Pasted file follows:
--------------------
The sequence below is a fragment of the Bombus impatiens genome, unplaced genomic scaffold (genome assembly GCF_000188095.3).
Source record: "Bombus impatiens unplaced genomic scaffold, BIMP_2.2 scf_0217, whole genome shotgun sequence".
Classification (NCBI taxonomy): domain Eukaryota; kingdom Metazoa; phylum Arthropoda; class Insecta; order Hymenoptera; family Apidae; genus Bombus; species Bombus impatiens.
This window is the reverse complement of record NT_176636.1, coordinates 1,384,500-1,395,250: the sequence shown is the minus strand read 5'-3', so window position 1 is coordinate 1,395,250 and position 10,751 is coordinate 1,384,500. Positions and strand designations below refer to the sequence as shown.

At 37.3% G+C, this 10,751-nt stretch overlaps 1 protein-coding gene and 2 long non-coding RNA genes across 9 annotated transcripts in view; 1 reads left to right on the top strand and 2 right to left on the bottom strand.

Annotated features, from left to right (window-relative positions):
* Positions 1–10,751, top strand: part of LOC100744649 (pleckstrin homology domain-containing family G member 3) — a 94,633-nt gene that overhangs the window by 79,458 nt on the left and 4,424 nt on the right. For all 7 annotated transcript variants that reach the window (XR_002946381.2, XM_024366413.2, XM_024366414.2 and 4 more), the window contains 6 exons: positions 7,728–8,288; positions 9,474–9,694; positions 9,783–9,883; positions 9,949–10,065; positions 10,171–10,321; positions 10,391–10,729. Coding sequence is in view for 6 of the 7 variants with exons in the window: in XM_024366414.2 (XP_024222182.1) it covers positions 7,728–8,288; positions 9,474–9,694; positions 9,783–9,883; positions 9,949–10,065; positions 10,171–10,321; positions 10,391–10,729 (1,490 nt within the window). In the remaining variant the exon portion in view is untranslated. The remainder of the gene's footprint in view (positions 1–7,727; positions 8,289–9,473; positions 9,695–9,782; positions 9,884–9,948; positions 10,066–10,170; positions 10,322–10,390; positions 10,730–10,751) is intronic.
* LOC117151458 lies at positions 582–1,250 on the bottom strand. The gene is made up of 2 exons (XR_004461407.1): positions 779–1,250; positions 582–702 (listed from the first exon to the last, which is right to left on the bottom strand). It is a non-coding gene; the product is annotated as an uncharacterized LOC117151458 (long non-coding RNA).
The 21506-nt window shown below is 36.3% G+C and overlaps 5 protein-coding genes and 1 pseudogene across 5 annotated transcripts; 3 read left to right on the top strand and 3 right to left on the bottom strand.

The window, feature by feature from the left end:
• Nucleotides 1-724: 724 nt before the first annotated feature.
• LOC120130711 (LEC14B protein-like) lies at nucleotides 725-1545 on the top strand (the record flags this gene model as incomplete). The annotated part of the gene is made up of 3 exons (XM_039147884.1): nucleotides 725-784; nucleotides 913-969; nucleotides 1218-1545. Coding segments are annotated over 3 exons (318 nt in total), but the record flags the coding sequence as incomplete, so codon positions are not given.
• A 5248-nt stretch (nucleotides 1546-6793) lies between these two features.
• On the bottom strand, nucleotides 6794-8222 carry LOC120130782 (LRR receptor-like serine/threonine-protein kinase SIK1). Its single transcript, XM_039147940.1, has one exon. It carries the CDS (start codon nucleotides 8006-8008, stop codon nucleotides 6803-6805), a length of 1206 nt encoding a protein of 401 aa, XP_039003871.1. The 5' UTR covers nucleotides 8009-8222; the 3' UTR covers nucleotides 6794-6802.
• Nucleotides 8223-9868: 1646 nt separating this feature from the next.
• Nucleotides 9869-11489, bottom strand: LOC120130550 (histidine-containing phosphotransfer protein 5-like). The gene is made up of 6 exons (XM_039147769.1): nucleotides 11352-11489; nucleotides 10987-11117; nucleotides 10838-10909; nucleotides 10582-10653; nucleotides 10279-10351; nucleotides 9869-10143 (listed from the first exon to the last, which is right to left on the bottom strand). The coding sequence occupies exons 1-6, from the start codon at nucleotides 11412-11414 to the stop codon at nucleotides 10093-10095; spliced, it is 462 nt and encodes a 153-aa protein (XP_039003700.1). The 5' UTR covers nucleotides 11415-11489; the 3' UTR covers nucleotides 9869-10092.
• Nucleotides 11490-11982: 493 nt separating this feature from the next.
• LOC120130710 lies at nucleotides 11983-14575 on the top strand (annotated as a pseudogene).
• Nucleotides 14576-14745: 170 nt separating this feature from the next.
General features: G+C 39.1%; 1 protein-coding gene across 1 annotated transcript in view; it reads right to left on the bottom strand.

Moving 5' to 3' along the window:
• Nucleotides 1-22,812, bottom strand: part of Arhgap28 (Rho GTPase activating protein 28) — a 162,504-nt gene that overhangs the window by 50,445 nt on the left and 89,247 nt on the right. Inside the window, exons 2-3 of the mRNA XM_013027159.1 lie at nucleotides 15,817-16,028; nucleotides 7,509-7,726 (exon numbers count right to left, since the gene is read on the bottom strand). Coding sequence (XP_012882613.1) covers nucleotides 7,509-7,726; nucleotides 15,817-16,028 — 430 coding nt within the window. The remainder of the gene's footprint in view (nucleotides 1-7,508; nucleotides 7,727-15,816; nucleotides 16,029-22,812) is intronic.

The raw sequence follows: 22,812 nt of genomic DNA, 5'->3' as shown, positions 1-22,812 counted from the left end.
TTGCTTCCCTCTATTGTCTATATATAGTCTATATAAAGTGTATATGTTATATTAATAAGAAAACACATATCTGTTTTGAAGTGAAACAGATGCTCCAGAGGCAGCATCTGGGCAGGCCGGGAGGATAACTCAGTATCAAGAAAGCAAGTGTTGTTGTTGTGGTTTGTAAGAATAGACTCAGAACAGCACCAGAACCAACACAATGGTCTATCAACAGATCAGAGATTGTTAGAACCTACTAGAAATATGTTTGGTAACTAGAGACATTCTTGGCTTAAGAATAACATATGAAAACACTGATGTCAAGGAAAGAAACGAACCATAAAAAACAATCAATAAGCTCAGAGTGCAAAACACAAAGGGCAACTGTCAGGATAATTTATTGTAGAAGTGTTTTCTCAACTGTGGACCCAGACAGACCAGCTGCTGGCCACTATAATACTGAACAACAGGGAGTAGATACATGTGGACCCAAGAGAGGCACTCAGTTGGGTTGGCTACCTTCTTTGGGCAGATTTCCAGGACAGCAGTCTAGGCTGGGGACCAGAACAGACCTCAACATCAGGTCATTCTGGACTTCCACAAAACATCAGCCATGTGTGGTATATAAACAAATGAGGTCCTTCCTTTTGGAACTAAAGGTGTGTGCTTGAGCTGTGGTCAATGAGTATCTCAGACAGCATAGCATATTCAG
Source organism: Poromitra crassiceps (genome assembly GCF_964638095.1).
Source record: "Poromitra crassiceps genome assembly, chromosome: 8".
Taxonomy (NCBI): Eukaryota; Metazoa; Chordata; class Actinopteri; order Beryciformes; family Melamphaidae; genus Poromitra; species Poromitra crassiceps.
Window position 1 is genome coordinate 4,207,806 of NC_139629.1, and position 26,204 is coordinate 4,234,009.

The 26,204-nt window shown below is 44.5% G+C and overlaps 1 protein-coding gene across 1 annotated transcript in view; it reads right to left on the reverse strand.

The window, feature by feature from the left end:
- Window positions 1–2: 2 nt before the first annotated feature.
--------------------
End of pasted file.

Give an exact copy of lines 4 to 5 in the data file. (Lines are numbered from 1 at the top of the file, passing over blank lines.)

This window is the reverse complement of record NT_176636.1, coordinates 1,384,500-1,395,250: the sequence shown is the minus strand read 5'-3', so window position 1 is coordinate 1,395,250 and position 10,751 is coordinate 1,384,500. Positions and strand designations below refer to the sequence as shown.

At 37.3% G+C, this 10,751-nt stretch overlaps 1 protein-coding gene and 2 long non-coding RNA genes across 9 annotated transcripts in view; 1 reads left to right on the top strand and 2 right to left on the bottom strand.